Comedian/actor/writer Paul F Tomkins came up against some trollish business on Twitter (ah, Twitter – a minefield of misunderstanding and trolling) regarding one user’s response to a post from a woman somewhat sarcastically calling out the latest Planet of the Apes film for failing at the Bechdel test. You can read the exchange at the link there – mostly I find it super annoying and that’s kinda what most trolling leads to. What I find excellent, however, is his summary at the end of the post about women’s frustrations about representation in media – here’s a quote from it: “Guys, instead of  thinking, “Hey, not everything has to be politicized,” try thinking, “I wonder what it would be like for me if the situation were reversed, and how I’d feel if in the vast majority of the entertainment I consumed, the male characters were few and far between and then mostly used as talking props & plot devices. I wonder if I’d get kinda tired of that and occasionally I’d say something, even a little joke, just to ease the annoyance a little.” I encourage you to visit and read the whole thing there at the end of his post, because this is exactly what I’m getting at with feminist discussions overall – I’m calling stuff out not because I want to have a total 180 and make women dominant, but I just want to have things make sense in rights and representation seeing as women are, y’know, 50% of the planet and all.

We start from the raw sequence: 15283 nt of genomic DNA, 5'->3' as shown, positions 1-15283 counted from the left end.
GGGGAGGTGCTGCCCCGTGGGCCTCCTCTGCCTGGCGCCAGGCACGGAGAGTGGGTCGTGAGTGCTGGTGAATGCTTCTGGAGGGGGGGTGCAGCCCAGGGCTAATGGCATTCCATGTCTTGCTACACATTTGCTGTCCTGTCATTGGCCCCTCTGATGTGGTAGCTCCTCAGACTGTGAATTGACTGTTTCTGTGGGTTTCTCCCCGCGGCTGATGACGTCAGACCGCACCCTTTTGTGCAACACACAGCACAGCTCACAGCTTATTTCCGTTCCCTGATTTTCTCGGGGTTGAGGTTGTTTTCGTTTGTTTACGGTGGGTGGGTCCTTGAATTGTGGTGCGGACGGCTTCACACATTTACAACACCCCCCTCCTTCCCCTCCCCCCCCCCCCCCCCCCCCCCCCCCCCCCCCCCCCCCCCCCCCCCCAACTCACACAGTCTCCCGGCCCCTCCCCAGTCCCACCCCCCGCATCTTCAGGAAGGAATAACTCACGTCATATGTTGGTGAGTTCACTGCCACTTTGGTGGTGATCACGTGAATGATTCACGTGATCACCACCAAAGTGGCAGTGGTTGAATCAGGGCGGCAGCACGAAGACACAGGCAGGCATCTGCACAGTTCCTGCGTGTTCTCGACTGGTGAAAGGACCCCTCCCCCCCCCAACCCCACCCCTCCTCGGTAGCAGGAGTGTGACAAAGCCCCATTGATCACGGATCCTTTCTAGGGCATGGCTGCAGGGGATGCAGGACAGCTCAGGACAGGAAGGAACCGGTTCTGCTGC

To me, these ideas aren’t radical. They’re ideas that will ultimately allow women and men to be more equal, to experience society at the same level. I don’t want women to have more or better opportunities than men – I just want us to have the same. And we’re not there – yet! So when someone in your life brings up feelings related to issues like the ones highlighted above, realise that to them it could be really important. It could be a way in which they feel like they’re being held back or underrepresented. Listen to them, and take that on. Talk about it with other people who might not see these issues as important either, and then we can create the seachange that we need.

Now, to end on a nice humourous note – here’s a couple of cosplayers who are taking a poke at Ubisoft for their recent claims of women characters being too hard to animate. I love them ❤

Two women cosplaying as Ubisoft's 'too hard to animate' women characters.

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2 responses to “Feminist frustrations – how even the smallest things can overwhelm you when you’re under-represented.”

  1. Jen Damned says :

    One of the things that get to my core are the arguments that “oh, if the joke was about men all the feminists would be cheering” and the implication that one-sided & derogatory humour is a terrible thing. But the “jokes” are about women and misogynists laugh. The horrible irony doesn’t even dawn for some. Bile. Rage. Sadness.

    • nicolehoye says :

      Yeah, it’s a sad state of affairs. Like, do I spend my time hating men and wanting them to fail? No, that would be petty and unhelpful. It’s not implicit in my words and actions either, unlike a lot of misogyny in our culture.